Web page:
Best practice minimises the chances of hospitals losing a liability case in court, it’s about box ticking and evidence gathering in case of a lawsuit.
Best interest requires evidence-based support, and individualised care plans. This means true physiological labour, no continuous monitoring, freedom to move, unrestricted food/drink and a truly hands off, uninterrupted approach, and that makes people nervous!
Your midwife entered their profession with ‘best interest’ as their intentions, of that I have no doubt, but our severely underfunded, understaffed, an outdated policies leave them bogged down in paperwork, running between enormous numbers of birthing / postnatal people and required to offer you a checklist style ‘best practice’ even when knowing it is not evidence based, or in your best interest, to protect the hospital and therefore themselves, from legal liability, and that’s why you ned to take control of you birth, become informed and learn how to support your body and mind through a physiological birth, understanding that your ‘best interests’ may well fall well outside their desired ‘best practice’ approach.
I feel strongly that hospital courses, do not give a fair, unbiased overview of physiological birth, but rather of one which conforms to the guidelines.
“Prenatal classes offered to nulliparous women in our maternity care units are brief and medically oriented, whereas many private paid classes focus on the woman’s inner strength, nonmedical ways of pain relief, relaxation, and making labour an empowering experience. In earlier studies, birth preparedness has been associated with higher satisfaction, improvement, of women’s sense of control and confidence in giving birth” - Childbirth experience in induced labour; a prospective study using a validated childbirth questionnaire (CEQ) with a focus on the first birth Katariina Place ET AL 2022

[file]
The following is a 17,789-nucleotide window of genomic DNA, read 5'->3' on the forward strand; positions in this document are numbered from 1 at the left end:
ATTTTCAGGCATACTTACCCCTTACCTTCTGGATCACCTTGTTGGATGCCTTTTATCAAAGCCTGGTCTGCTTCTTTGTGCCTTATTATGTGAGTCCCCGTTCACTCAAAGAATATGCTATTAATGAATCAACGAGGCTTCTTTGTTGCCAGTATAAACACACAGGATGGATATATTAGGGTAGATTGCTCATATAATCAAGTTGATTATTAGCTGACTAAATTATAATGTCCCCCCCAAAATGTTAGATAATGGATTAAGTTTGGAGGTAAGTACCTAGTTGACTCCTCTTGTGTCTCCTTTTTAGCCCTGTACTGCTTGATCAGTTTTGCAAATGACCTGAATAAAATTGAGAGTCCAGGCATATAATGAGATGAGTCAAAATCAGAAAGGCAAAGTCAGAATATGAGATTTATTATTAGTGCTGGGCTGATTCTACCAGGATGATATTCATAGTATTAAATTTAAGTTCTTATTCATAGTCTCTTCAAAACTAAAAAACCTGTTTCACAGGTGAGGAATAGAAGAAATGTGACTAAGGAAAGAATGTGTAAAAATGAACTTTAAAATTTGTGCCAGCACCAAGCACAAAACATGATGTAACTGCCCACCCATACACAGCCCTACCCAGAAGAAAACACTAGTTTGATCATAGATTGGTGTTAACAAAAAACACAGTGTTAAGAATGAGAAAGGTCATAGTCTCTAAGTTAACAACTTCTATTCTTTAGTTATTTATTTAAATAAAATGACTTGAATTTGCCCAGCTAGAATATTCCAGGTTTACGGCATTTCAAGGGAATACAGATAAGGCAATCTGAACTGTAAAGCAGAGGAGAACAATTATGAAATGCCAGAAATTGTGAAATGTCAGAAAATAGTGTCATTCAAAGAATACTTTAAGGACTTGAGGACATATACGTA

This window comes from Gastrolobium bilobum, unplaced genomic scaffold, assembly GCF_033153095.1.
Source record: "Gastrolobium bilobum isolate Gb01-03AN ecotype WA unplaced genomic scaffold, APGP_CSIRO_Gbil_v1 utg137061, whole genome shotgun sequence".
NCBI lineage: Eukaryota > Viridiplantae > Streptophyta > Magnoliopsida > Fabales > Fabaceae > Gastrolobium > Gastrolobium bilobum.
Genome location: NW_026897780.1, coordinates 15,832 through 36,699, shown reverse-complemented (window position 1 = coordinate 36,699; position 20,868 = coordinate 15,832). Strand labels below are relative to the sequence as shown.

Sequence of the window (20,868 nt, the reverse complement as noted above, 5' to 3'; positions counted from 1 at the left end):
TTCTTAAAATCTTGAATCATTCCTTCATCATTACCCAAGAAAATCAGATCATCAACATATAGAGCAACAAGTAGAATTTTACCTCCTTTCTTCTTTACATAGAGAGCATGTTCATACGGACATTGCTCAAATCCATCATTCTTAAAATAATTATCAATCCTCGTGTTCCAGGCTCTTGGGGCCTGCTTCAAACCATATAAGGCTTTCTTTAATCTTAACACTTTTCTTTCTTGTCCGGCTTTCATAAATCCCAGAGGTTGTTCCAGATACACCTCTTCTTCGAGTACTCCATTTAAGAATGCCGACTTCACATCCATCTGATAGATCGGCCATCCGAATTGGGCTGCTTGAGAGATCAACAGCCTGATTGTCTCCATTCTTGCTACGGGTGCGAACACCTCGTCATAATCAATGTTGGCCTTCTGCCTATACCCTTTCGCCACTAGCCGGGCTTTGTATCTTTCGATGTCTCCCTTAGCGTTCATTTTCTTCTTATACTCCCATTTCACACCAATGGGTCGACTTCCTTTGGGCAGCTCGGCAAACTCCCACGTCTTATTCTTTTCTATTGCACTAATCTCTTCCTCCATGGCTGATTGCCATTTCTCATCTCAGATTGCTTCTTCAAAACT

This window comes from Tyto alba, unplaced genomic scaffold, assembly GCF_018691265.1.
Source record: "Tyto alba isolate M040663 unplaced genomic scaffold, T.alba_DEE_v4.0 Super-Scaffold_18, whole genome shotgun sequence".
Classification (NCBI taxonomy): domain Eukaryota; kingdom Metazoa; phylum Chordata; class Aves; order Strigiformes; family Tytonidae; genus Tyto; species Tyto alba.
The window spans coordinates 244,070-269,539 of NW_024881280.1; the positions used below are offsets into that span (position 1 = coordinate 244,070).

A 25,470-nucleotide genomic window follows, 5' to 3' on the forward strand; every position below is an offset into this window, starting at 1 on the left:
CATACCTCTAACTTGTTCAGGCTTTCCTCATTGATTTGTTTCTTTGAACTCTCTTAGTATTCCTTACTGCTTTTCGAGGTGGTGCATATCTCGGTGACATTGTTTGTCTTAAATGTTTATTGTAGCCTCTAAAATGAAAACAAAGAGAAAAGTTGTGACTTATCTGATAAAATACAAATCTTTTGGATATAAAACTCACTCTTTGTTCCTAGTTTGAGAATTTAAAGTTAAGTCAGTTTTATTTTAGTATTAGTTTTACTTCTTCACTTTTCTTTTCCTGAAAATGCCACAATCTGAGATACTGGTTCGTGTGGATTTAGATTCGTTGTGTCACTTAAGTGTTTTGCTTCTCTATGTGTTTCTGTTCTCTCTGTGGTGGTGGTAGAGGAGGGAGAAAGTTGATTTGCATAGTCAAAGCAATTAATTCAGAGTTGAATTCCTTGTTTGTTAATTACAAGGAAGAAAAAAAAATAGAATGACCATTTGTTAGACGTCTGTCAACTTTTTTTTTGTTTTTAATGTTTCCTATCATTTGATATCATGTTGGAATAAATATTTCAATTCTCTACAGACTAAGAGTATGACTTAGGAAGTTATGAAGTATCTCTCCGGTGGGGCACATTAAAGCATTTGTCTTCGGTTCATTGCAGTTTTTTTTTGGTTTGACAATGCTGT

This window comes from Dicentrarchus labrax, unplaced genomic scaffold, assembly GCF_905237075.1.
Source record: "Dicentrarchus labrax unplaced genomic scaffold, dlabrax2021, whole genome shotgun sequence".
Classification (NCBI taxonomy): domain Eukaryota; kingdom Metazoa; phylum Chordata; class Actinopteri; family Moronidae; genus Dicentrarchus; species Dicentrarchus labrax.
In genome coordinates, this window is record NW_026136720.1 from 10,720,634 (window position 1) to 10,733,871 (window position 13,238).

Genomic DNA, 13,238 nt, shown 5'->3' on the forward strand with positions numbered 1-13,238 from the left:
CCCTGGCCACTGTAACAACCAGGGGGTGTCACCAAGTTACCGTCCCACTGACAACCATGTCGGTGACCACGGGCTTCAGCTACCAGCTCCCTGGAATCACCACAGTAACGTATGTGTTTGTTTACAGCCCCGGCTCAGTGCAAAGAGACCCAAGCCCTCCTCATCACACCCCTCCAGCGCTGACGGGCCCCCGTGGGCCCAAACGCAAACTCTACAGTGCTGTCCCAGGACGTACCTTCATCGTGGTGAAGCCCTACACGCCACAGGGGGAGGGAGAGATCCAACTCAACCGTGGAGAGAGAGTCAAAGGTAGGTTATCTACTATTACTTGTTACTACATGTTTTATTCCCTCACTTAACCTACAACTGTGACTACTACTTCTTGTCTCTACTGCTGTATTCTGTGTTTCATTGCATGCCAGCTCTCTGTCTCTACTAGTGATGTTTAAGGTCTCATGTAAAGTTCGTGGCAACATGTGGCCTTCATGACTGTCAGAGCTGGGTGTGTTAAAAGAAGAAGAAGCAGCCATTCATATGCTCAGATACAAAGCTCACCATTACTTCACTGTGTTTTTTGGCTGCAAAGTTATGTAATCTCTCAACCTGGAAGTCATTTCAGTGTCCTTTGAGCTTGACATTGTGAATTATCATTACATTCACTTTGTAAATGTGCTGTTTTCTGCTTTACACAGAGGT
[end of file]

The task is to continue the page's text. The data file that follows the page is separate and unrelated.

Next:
When should you book onto an antenatal course?
Ideally a traditional antenatal course should be scheduled to finish around 37-38 weeks gestation. You can of course complete antenatal education earlier if you want to but it's important to keep going over any handouts you may have or to keep researching your options, so everything feels fresh for the big day.
Consider you may need to reserve your space on a private antenatal course well in advance! If you're booking onto one of my St Neots Sensible antenatal courses, you'll need to reserve your space around 3 months before it is due to start to secure a space as these sell out fast.
Hypnobirthing or pregnancy yoga/relaxation courses can be started much earlier, most from 12 weeks gestation and I'd recommend continuing all the way to baby's birth! These birth preparation groups are focused on positive mindset and work through building muscle memory for an active birth, and confidence through deep relaxation techniques, all of which require practice, the more the better!
Mother Wit & Movement is my pregnancy yoga/hypnobirthing offering and you'll need to book that one around 6-8 weeks in advance of the course start date.
Check out all my pregnancy classes here, including online antenatal courses for those outside of my catchment area!